Patti Solis Doyle discusses political career as presidential campaign manager, life after NU


Photo Courtesy of Washington Speakers Bureau

Patti Solis Doyle (Communication ’90) has served as the chief of staff for then-Vice President Joe Biden and the campaign manager for former First Lady Hillary Clinton.

Nolan Robinson, Reporter

When political campaign operative Patti Solis Doyle (Communication ’90) came to Northwestern, her dream was to be an on air reporter. 

But Solis Doyle said she found her true calling while working for former Chicago Mayor Richard  Daley’s re-election campaign. 

“I just fell in love with the job and the lifestyle of working on campaigns and the adrenaline and competitiveness (of it),” she said. 

As a campaign manager, she coordinates the operations of political campaigns, including fundraising, marketing and staffing. She also created a daycare center in her campaign headquarters so her staffers could spend more time with their kids.

While she navigated toward politics in order to financially support herself and her immigrant family, Solis Doyle said it was something she didn’t know she wanted to do until she was actually doing it. 

Throughout her career, Solis Doyle has served in prominent political positions, including as the chief of staff for then-Vice Presidential Candidate Joe Biden during President Barack Obama’s 2008 presidential election, as well as the campaign manager for former First Lady Hillary Clinton’s Senate campaigns and 2008 presidential campaign.

Solis Doyle made history while serving as Clinton’s campaign manager in 2008 by becoming the first Latina to lead a presidential campaign. 

“It was pointed out to me on a number of occasions, and the idea of it was so anxiety ridden for me as I felt like I really had to do a good job,” Solis Doyle said. “I would be letting down Hispanic women, Latinos all over the country, and it would be horrible.”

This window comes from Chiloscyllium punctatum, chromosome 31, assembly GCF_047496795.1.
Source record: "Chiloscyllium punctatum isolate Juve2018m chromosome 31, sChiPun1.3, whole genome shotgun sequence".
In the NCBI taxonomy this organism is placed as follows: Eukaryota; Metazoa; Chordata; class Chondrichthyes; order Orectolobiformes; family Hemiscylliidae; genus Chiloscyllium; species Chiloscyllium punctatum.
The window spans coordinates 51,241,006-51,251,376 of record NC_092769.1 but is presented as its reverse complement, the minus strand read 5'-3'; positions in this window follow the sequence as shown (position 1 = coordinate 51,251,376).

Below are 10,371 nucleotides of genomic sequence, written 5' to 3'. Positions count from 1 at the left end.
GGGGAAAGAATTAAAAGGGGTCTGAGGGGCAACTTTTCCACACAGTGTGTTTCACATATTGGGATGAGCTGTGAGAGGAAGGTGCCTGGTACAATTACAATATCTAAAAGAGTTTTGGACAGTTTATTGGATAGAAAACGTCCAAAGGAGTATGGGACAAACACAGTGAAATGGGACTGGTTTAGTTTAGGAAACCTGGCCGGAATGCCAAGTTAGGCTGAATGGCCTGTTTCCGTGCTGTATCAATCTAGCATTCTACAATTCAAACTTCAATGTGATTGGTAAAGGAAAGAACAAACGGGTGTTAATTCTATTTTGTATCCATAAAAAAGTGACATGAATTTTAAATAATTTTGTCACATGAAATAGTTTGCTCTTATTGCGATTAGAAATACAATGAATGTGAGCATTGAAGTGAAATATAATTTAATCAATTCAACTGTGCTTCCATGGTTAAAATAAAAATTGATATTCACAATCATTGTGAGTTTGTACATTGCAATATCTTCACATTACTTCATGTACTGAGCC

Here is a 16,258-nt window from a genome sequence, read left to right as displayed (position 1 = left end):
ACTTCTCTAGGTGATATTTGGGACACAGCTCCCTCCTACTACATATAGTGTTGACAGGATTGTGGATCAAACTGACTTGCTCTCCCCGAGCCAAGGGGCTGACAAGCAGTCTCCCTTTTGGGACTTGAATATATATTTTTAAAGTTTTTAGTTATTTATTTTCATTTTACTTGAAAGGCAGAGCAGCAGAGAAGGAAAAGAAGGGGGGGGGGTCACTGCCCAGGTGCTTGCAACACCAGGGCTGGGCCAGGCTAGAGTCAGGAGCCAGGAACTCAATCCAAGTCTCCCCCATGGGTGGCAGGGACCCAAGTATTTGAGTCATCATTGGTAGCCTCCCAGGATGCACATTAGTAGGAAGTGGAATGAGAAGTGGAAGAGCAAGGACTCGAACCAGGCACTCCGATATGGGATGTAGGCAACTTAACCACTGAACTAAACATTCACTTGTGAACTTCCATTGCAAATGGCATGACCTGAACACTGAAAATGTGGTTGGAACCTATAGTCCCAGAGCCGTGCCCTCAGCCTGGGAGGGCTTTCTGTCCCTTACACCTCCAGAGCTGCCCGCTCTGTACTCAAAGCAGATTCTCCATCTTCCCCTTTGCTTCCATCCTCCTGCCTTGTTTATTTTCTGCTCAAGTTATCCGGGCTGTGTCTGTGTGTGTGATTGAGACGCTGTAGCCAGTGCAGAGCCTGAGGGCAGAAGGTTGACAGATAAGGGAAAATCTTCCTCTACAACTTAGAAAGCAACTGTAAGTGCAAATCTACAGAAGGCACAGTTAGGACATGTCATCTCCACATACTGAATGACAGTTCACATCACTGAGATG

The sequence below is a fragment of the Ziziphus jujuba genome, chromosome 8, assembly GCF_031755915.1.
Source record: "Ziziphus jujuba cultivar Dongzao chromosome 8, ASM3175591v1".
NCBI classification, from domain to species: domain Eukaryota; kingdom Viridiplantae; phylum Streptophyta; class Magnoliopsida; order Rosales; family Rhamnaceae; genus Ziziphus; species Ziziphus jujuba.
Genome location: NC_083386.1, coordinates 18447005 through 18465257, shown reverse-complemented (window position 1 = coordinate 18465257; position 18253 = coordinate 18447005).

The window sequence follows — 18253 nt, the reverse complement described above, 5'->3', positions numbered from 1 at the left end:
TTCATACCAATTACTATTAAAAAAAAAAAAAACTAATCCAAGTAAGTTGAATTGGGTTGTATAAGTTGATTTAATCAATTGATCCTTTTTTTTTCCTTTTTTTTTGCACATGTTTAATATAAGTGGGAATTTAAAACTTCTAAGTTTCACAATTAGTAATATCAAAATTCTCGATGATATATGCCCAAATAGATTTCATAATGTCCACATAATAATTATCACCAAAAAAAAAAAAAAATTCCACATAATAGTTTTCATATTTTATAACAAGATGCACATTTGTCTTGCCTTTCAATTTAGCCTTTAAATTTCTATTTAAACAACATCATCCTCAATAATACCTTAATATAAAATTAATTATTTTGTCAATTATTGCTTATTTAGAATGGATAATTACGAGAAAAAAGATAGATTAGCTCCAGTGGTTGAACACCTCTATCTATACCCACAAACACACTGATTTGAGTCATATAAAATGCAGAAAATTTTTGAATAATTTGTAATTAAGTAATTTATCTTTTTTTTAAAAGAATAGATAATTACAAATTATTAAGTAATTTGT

She said all she could focus on was keeping her head down and doing the best job she could possibly do. 

While Clinton’s third place finish in the 2008 Democratic Iowa caucuses led to a public firing, Solis Doyle acknowledged she learned failing is more important early on in a political career than winning.

“You take all of the lessons you learn particularly from failure,” she said. “(And) if I can get through this, I can get through anything.”

Solis Doyle said in 2008, she was approached by Hispanic college students who commented that her work in a position of authority and leadership inspired them to go on to work in politics. 

Howard Wolfson, senior advisor to former New York Mayor Michael Bloomberg, worked with Solis Doyle on and off between 1999 and 2008 and noted her growth and friendship throughout each campaign together.

“I was always impressed with her ability and her managerial skills,” Wolfson said. “I really watched her go from (not being) the person in charge to the person in charge, …(which) was obviously an impressive journey.”

Neera Tanden, senior advisor to President Biden, first encountered Solis Doyle in 1997 in then-First Lady Clinton’s office and worked closely with her in 2008 as well. 

Tanden said she looked up to Solis Doyle as a mentor and a friend, and learned a lot about being a strong woman of color in politics from Solis Doyle, she added. 

“She was really a role model for me,” Tanden said. “I’ve been friends with her ever since.”

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